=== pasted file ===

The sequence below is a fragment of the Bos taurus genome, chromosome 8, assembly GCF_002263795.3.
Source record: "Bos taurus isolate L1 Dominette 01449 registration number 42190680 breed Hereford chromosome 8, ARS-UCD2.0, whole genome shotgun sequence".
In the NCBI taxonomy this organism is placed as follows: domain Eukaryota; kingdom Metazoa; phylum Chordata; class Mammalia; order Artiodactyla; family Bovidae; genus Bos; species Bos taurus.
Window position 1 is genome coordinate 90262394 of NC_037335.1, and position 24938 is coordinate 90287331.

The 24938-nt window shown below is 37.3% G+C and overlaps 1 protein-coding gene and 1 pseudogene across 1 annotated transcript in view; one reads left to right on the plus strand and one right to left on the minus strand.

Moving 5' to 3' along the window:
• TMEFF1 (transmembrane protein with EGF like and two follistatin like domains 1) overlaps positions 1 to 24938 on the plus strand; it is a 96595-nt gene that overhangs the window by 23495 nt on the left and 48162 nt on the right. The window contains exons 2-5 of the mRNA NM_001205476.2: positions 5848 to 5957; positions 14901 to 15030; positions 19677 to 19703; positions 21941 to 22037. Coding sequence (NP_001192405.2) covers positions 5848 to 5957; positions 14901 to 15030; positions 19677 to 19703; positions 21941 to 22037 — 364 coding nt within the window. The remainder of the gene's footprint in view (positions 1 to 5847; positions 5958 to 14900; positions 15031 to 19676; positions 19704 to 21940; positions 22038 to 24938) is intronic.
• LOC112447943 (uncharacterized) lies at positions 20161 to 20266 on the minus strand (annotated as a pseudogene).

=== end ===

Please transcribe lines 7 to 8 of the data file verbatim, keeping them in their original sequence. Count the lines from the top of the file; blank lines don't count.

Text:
• TMEFF1 (transmembrane protein with EGF like and two follistatin like domains 1) overlaps positions 1 to 24938 on the plus strand; it is a 96595-nt gene that overhangs the window by 23495 nt on the left and 48162 nt on the right. The window contains exons 2-5 of the mRNA NM_001205476.2: positions 5848 to 5957; positions 14901 to 15030; positions 19677 to 19703; positions 21941 to 22037. Coding sequence (NP_001192405.2) covers positions 5848 to 5957; positions 14901 to 15030; positions 19677 to 19703; positions 21941 to 22037 — 364 coding nt within the window. The remainder of the gene's footprint in view (positions 1 to 5847; positions 5958 to 14900; positions 15031 to 19676; positions 19704 to 21940; positions 22038 to 24938) is intronic.
• LOC112447943 (uncharacterized) lies at positions 20161 to 20266 on the minus strand (annotated as a pseudogene).